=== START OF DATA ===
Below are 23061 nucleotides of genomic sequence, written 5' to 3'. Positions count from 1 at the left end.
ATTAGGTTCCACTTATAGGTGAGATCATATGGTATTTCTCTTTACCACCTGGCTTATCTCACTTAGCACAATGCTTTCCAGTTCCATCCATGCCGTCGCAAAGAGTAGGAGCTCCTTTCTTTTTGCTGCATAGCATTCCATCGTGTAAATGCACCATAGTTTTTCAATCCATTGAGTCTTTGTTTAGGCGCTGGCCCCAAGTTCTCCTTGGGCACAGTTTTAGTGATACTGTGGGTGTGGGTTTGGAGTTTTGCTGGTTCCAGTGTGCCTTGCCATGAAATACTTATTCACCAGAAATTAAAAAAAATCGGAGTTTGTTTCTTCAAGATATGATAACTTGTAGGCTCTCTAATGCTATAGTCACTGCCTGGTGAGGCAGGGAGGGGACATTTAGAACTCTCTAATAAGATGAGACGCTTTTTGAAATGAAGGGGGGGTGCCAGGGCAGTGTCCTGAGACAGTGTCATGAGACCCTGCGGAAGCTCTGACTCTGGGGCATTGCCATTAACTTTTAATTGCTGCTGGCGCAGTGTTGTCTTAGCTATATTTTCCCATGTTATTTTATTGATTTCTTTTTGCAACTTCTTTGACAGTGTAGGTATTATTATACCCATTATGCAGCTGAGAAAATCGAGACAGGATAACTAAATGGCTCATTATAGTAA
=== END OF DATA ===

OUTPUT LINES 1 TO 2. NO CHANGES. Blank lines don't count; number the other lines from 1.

Below are 23061 nucleotides of genomic sequence, written 5' to 3'. Positions count from 1 at the left end.
ATTAGGTTCCACTTATAGGTGAGATCATATGGTATTTCTCTTTACCACCTGGCTTATCTCACTTAGCACAATGCTTTCCAGTTCCATCCATGCCGTCGCAAAGAGTAGGAGCTCCTTTCTTTTTGCTGCATAGCATTCCATCGTGTAAATGCACCATAGTTTTTCAATCCATTGAGTCTTTGTTTAGGCGCTGGCCCCAAGTTCTCCTTGGGCACAGTTTTAGTGATACTGTGGGTGTGGGTTTGGAGTTTTGCTGGTTCCAGTGTGCCTTGCCATGAAATACTTATTCACCAGAAATTAAAAAAAATCGGAGTTTGTTTCTTCAAGATATGATAACTTGTAGGCTCTCTAATGCTATAGTCACTGCCTGGTGAGGCAGGGAGGGGACATTTAGAACTCTCTAATAAGATGAGACGCTTTTTGAAATGAAGGGGGGGTGCCAGGGCAGTGTCCTGAGACAGTGTCATGAGACCCTGCGGAAGCTCTGACTCTGGGGCATTGCCATTAACTTTTAATTGCTGCTGGCGCAGTGTTGTCTTAGCTATATTTTCCCATGTTATTTTATTGATTTCTTTTTGCAACTTCTTTGACAGTGTAGGTATTATTATACCCATTATGCAGCTGAGAAAATCGAGACAGGATAACTAAATGGCTCATTATAGTAA